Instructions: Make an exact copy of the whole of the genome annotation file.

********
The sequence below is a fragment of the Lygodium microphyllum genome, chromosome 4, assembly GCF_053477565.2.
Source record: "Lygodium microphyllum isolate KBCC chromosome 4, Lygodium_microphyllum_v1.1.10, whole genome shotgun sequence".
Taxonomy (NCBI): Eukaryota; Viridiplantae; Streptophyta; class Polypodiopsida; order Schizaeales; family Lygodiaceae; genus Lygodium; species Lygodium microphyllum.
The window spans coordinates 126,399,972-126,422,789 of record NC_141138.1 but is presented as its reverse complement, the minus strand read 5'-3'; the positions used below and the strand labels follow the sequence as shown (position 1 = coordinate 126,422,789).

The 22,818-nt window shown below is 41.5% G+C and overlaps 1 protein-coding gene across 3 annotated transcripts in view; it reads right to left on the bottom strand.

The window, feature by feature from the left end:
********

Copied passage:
The sequence below is a fragment of the Lygodium microphyllum genome, chromosome 4, assembly GCF_053477565.2.
Source record: "Lygodium microphyllum isolate KBCC chromosome 4, Lygodium_microphyllum_v1.1.10, whole genome shotgun sequence".
Taxonomy (NCBI): Eukaryota; Viridiplantae; Streptophyta; class Polypodiopsida; order Schizaeales; family Lygodiaceae; genus Lygodium; species Lygodium microphyllum.
The window spans coordinates 126,399,972-126,422,789 of record NC_141138.1 but is presented as its reverse complement, the minus strand read 5'-3'; the positions used below and the strand labels follow the sequence as shown (position 1 = coordinate 126,422,789).

The 22,818-nt window shown below is 41.5% G+C and overlaps 1 protein-coding gene across 3 annotated transcripts in view; it reads right to left on the bottom strand.

The window, feature by feature from the left end: